NEWARK, NJ—Ten individuals who allegedly participated in one of the largest credit card fraud schemes ever charged by the Justice Department now face a 25-count indictment charging additional crimes, New Jersey U.S. Attorney Paul J. Fishman announced.

Nine of the defendants charged in the indictment unsealed today were previously charged by complaint in February 2013 in connection with the scheme, which allegedly caused more than $200 million in losses. A 10th defendant, Amar Singh, is charged for the first time in this indictment. The complaint charged 18 defendants with bank fraud conspiracy, alleging their participation in a scheme to fabricate more than 7,000 false identities to obtain tens of thousands of credit cards. Many of those defendants have since pleaded guilty to related charges. The indictment announced today adds wire fraud charges against seven of the defendants with pending cases.

The charged defendants are as follows:




Counts Charged


Babar Qureshi


Iselin, New Jersey one: bank fraud conspiracy;
15, 16, 22: wire fraud
Ijaz Butt


Hicksville, New York one: bank fraud conspiracy;
17, 18, 19: wire fraud
Khawaja Ikram


Staten Island, New York one: bank fraud conspiracy;
20, 21, 23: wire fraud
Azhar Ikram


Howard Beach, New York one: bank fraud conspiracy;
14, 24, 25: wire fraud
Vinod Dadlani


Lyndhurst, New Jersey one: bank fraud conspiracy;
two, three, nine, 10: wire fraud
Vijay Verma


Iselin, New Jersey one: bank fraud conspiracy; four, six, 11: wire fraud bailed
Tarsem Lal


Iselin, New Jersey one: bank fraud conspiracy;
five, seven, eight, 12, 15: wire fraud
Habib Chaudhry


Valley Stream, New York one: bank fraud conspiracy; at large
Muhammad Naveed


Flushing, New York one: bank fraud conspiracy; at large
Amar Singh


Floral Park, New York one: bank fraud conspiracy; at large

According to documents filed in this case and statements made in court:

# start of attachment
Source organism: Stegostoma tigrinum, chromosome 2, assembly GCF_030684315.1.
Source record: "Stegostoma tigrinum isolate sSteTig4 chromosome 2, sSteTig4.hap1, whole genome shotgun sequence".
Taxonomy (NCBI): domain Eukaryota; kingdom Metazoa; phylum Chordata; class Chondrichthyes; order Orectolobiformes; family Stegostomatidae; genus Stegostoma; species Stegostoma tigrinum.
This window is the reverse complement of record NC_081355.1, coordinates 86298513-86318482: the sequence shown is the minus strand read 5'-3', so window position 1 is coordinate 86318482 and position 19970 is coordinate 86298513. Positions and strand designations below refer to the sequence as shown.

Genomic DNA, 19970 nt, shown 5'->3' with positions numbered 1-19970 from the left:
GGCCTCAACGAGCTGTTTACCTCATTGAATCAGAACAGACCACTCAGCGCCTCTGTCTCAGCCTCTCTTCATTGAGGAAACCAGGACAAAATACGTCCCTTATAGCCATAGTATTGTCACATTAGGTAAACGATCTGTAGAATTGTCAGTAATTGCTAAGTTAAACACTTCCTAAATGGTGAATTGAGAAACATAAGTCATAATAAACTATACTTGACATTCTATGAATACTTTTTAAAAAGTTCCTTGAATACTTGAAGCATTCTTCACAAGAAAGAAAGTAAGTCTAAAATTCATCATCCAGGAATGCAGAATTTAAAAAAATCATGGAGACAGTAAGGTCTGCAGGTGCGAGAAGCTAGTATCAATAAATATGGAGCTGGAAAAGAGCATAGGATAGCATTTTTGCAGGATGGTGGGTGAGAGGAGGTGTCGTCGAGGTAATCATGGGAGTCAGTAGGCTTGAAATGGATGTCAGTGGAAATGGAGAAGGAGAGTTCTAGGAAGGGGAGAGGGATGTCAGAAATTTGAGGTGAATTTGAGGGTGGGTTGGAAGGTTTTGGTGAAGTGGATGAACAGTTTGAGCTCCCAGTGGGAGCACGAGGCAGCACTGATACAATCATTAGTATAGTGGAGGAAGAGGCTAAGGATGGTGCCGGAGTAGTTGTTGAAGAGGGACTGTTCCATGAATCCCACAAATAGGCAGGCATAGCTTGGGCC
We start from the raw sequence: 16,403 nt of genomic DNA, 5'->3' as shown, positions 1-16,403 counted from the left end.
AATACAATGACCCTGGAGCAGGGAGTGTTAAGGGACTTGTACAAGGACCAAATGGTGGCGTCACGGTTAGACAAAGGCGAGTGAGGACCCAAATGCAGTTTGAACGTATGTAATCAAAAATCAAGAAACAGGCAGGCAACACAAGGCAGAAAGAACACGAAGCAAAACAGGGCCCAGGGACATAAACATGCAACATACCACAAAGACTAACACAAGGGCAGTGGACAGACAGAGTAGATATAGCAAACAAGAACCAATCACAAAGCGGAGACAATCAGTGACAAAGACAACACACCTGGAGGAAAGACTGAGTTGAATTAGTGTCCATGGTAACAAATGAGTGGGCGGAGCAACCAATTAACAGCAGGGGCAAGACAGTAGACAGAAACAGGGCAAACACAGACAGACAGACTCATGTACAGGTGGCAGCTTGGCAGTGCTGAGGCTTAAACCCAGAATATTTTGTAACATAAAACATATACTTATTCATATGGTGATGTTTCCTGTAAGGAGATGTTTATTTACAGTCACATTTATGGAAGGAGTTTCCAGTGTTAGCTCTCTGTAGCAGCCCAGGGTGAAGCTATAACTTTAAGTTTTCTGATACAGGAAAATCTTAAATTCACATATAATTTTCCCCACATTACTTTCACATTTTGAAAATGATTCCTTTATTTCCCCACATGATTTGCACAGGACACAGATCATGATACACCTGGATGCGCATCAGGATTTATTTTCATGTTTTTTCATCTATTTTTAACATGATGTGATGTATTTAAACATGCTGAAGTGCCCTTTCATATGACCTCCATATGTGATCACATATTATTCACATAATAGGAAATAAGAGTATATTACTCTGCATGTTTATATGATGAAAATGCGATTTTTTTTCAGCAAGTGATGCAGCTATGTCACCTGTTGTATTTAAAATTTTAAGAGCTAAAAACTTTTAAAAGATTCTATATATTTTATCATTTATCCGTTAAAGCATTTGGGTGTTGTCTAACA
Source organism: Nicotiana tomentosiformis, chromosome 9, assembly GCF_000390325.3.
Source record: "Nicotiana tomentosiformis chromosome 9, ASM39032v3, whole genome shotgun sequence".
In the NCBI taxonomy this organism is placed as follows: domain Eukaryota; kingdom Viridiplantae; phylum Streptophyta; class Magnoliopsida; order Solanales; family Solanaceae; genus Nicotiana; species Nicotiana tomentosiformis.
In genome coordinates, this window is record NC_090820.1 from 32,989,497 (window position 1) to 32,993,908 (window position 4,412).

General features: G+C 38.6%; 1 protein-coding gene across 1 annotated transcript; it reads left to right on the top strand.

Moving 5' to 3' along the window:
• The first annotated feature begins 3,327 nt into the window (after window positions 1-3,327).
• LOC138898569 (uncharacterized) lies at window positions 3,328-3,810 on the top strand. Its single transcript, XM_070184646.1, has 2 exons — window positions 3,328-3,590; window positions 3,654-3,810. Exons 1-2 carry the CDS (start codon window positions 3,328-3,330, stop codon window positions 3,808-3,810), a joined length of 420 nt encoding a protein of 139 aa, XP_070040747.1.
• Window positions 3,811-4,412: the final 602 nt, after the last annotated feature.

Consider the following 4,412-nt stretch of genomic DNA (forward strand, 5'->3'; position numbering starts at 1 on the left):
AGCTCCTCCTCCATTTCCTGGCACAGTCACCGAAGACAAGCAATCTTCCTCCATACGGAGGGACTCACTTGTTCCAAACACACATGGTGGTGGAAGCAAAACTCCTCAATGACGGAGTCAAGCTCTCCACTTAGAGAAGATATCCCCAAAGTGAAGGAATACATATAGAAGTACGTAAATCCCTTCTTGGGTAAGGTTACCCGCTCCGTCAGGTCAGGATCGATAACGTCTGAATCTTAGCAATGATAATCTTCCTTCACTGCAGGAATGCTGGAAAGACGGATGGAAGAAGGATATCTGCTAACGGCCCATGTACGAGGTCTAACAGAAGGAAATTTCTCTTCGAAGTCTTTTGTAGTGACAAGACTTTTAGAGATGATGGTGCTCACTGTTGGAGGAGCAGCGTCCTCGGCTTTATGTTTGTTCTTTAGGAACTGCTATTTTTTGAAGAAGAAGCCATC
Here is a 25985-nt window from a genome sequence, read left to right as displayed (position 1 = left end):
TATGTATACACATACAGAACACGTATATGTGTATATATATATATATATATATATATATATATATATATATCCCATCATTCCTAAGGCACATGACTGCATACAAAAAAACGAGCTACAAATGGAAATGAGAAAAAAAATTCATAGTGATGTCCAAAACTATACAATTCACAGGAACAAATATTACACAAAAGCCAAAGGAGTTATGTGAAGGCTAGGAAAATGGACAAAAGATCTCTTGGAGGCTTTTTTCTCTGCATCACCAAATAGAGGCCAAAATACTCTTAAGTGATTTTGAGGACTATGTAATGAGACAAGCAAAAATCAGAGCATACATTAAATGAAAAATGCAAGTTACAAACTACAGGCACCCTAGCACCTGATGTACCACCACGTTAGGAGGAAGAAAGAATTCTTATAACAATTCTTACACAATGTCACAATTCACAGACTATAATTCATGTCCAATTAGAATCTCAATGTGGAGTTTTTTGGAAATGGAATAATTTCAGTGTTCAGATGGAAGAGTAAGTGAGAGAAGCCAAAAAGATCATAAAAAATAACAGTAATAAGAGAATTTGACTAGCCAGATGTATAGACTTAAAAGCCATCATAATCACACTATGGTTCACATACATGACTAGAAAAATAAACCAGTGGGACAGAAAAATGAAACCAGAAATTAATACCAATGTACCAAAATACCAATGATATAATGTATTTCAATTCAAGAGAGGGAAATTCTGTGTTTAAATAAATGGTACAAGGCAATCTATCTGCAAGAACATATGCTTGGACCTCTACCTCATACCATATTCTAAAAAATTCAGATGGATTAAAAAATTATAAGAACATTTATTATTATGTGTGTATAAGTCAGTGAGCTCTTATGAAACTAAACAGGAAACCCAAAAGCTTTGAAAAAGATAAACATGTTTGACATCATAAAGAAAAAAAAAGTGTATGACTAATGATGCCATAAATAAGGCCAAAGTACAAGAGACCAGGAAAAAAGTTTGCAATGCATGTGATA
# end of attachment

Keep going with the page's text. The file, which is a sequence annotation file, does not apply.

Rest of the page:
The scheme involved a three-step process. The defendants would make up a false identity by creating fraudulent identification documents and a fraudulent credit profile with the major credit bureaus. Then they would pump up the credit of the false identity by providing false information about that identity’s creditworthiness to those credit bureaus. Finally, they borrowed or spent as much as they could, based on the phony credit history, but did not repay the debts—causing more than $200 million in confirmed losses to businesses and financial institutions.

The scope of the criminal fraud enterprise required the conspirators to construct an elaborate network of false identities. Across the country, the conspirators maintained more than 1,800 “drop addresses,” including houses, apartments, and post office boxes, which they used as the mailing addresses for the false identities.

The conspiracy to commit bank fraud charge and each of the wire fraud charges carry a maximum potential penalty of 30 years in prison and a $1 million fine.

U.S. Attorney Fishman praised special agents of the FBI’s Cyber Division, under the direction of Special Agent in Charge Aaron T. Ford in Newark; postal inspectors, under the direction of Postal Inspector in Charge Maria L. Kelokates; and special agents of the U.S. Secret Service, under the direction of Special Agent in Charge James Mottola. He also thanked the U.S. Social Security Administration, Office of the Inspector General, for its role in the investigation.

The government is represented by Assistant U.S. Attorneys Daniel V. Shapiro and Zach Intrater of the U.S. Attorney’s Office Economic Crimes Unit and Barbara Ward of the office’s Asset Forfeiture Unit in Newark.

The charges and allegations contained in the indictment are merely accusations, and the defendants are considered innocent unless and until proven guilty.

This case was brought in coordination with President Barack Obama’s Financial Fraud Enforcement Task Force. The task force was established to wage an aggressive, coordinated, and proactive effort to investigate and prosecute financial crimes. With more than 20 federal agencies, 94 U.S. Attorneys’ offices, and state and local partners, it is the broadest coalition of law enforcement, investigatory, and regulatory agencies ever assembled to combat fraud. Since its formation, the task force has made great strides in facilitating increased investigation and prosecution of financial crimes; enhancing coordination and cooperation among federal, state, and local authorities; addressing discrimination in the lending and financial markets and conducting outreach to the public, victims, financial institutions, and other organizations. Over the past three fiscal years, the Justice Department has filed nearly 10,000 financial fraud cases against nearly 15,000 defendants including more than 2,900 mortgage fraud defendants. For more information on the task force, please visit


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